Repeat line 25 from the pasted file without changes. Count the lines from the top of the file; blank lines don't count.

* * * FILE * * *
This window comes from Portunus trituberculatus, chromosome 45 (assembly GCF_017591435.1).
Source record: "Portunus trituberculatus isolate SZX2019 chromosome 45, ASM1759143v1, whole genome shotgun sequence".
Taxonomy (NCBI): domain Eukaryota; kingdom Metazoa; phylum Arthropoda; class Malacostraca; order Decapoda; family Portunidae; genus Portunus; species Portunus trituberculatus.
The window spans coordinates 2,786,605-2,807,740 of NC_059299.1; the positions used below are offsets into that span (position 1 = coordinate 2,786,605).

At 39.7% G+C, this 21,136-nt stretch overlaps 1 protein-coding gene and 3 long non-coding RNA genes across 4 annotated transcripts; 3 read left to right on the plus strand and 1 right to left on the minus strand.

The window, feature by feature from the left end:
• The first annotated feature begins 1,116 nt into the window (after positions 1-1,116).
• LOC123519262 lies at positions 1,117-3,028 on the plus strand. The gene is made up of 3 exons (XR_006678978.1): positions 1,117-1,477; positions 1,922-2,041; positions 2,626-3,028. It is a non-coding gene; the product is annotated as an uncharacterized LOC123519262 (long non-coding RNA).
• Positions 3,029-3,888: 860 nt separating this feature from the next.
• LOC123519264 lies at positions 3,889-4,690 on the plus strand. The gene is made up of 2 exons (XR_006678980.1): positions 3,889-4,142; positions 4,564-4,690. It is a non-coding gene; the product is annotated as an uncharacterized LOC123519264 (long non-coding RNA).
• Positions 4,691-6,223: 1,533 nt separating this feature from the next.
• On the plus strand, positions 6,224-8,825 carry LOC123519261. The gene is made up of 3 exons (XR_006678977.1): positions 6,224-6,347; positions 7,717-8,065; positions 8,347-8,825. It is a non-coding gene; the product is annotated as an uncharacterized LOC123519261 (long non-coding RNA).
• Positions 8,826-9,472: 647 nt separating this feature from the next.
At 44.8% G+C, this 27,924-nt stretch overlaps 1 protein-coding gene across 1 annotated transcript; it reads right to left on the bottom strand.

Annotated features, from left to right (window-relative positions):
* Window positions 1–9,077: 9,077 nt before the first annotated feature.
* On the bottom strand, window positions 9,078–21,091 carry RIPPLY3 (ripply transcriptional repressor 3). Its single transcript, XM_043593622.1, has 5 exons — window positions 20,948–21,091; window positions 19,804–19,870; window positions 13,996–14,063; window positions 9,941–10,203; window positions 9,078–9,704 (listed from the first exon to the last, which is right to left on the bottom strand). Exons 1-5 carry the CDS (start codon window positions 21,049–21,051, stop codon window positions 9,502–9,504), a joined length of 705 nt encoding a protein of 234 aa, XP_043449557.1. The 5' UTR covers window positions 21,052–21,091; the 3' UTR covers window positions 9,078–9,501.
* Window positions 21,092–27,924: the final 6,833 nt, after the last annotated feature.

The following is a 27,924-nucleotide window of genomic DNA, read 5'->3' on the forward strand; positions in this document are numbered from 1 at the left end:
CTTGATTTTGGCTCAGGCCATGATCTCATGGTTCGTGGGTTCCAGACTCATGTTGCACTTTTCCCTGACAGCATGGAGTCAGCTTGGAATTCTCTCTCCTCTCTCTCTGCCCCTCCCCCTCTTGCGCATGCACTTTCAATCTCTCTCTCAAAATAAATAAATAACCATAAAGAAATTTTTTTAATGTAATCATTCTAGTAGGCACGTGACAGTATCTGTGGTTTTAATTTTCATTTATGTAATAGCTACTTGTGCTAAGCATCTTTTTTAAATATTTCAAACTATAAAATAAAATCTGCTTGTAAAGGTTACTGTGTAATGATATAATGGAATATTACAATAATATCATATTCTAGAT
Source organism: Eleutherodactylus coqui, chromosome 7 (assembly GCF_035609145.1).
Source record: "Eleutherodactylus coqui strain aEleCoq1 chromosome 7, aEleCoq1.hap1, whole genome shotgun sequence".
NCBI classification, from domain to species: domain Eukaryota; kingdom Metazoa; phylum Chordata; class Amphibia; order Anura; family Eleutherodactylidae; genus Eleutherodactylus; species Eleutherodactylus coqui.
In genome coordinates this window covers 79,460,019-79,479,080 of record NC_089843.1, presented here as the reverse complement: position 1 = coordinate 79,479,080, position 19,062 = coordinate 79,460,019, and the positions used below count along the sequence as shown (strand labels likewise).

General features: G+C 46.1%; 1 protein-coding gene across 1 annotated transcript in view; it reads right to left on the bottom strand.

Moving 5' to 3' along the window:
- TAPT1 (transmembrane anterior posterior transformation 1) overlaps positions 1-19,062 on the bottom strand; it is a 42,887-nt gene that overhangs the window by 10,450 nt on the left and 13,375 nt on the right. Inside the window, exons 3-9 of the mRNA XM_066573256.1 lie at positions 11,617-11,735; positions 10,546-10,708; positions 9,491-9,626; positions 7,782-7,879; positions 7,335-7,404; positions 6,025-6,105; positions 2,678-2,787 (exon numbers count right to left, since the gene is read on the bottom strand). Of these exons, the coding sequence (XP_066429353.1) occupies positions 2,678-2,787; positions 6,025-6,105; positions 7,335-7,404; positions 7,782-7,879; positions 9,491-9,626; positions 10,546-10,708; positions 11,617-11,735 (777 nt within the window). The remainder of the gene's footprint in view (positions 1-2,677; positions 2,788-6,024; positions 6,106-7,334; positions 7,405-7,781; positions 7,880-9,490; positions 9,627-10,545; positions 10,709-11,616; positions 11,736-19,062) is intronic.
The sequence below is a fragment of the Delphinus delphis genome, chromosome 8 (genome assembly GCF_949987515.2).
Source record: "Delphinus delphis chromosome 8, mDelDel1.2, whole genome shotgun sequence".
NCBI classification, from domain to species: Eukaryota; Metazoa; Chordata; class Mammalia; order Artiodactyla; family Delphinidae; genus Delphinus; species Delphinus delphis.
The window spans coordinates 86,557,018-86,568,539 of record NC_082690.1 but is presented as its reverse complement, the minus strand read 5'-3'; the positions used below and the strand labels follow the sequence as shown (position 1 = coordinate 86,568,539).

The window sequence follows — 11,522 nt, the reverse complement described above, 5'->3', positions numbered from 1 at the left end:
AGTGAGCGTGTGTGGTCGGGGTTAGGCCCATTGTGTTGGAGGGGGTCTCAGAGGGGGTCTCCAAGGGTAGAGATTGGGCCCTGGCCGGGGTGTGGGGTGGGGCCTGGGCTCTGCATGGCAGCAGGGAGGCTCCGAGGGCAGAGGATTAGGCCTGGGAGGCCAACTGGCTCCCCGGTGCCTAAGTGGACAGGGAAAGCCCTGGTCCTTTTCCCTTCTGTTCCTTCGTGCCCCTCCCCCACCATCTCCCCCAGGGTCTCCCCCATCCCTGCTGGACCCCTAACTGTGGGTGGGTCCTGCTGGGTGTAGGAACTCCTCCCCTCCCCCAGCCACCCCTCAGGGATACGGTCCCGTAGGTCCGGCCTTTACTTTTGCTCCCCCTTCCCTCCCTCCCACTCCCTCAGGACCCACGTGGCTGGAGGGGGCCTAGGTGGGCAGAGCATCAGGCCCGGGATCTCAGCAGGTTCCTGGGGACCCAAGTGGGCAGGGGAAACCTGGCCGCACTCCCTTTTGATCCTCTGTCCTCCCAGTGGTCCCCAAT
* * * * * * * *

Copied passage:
General features: G+C 46.1%; 1 protein-coding gene across 1 annotated transcript in view; it reads right to left on the bottom strand.